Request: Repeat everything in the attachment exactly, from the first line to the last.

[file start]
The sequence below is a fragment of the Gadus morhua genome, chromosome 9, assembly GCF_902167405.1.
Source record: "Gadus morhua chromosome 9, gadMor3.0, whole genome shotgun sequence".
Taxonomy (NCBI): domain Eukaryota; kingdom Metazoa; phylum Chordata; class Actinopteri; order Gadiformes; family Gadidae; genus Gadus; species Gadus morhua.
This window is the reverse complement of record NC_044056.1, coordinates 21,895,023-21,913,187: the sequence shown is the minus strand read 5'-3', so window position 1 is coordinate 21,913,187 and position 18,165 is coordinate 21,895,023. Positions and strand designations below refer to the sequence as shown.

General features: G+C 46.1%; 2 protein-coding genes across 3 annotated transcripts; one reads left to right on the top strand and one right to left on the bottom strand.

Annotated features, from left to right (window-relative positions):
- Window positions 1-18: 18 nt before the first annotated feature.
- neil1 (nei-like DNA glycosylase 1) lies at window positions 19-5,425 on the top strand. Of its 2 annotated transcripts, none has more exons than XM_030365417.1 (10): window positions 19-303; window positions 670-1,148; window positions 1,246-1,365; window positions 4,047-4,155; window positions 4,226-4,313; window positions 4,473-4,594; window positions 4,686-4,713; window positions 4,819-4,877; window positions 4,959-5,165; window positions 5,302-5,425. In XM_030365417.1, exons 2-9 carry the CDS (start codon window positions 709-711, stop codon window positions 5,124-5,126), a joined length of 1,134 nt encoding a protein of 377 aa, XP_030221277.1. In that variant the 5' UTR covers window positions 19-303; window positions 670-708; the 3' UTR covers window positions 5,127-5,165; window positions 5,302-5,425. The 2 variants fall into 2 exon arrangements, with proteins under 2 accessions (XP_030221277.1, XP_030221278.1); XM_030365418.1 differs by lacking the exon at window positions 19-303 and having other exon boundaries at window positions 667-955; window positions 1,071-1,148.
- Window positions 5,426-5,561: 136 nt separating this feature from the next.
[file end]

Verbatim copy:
The sequence below is a fragment of the Gadus morhua genome, chromosome 9, assembly GCF_902167405.1.
Source record: "Gadus morhua chromosome 9, gadMor3.0, whole genome shotgun sequence".
Taxonomy (NCBI): domain Eukaryota; kingdom Metazoa; phylum Chordata; class Actinopteri; order Gadiformes; family Gadidae; genus Gadus; species Gadus morhua.
This window is the reverse complement of record NC_044056.1, coordinates 21,895,023-21,913,187: the sequence shown is the minus strand read 5'-3', so window position 1 is coordinate 21,913,187 and position 18,165 is coordinate 21,895,023. Positions and strand designations below refer to the sequence as shown.

General features: G+C 46.1%; 2 protein-coding genes across 3 annotated transcripts; one reads left to right on the top strand and one right to left on the bottom strand.

Annotated features, from left to right (window-relative positions):
- Window positions 1-18: 18 nt before the first annotated feature.
- neil1 (nei-like DNA glycosylase 1) lies at window positions 19-5,425 on the top strand. Of its 2 annotated transcripts, none has more exons than XM_030365417.1 (10): window positions 19-303; window positions 670-1,148; window positions 1,246-1,365; window positions 4,047-4,155; window positions 4,226-4,313; window positions 4,473-4,594; window positions 4,686-4,713; window positions 4,819-4,877; window positions 4,959-5,165; window positions 5,302-5,425. In XM_030365417.1, exons 2-9 carry the CDS (start codon window positions 709-711, stop codon window positions 5,124-5,126), a joined length of 1,134 nt encoding a protein of 377 aa, XP_030221277.1. In that variant the 5' UTR covers window positions 19-303; window positions 670-708; the 3' UTR covers window positions 5,127-5,165; window positions 5,302-5,425. The 2 variants fall into 2 exon arrangements, with proteins under 2 accessions (XP_030221277.1, XP_030221278.1); XM_030365418.1 differs by lacking the exon at window positions 19-303 and having other exon boundaries at window positions 667-955; window positions 1,071-1,148.
- Window positions 5,426-5,561: 136 nt separating this feature from the next.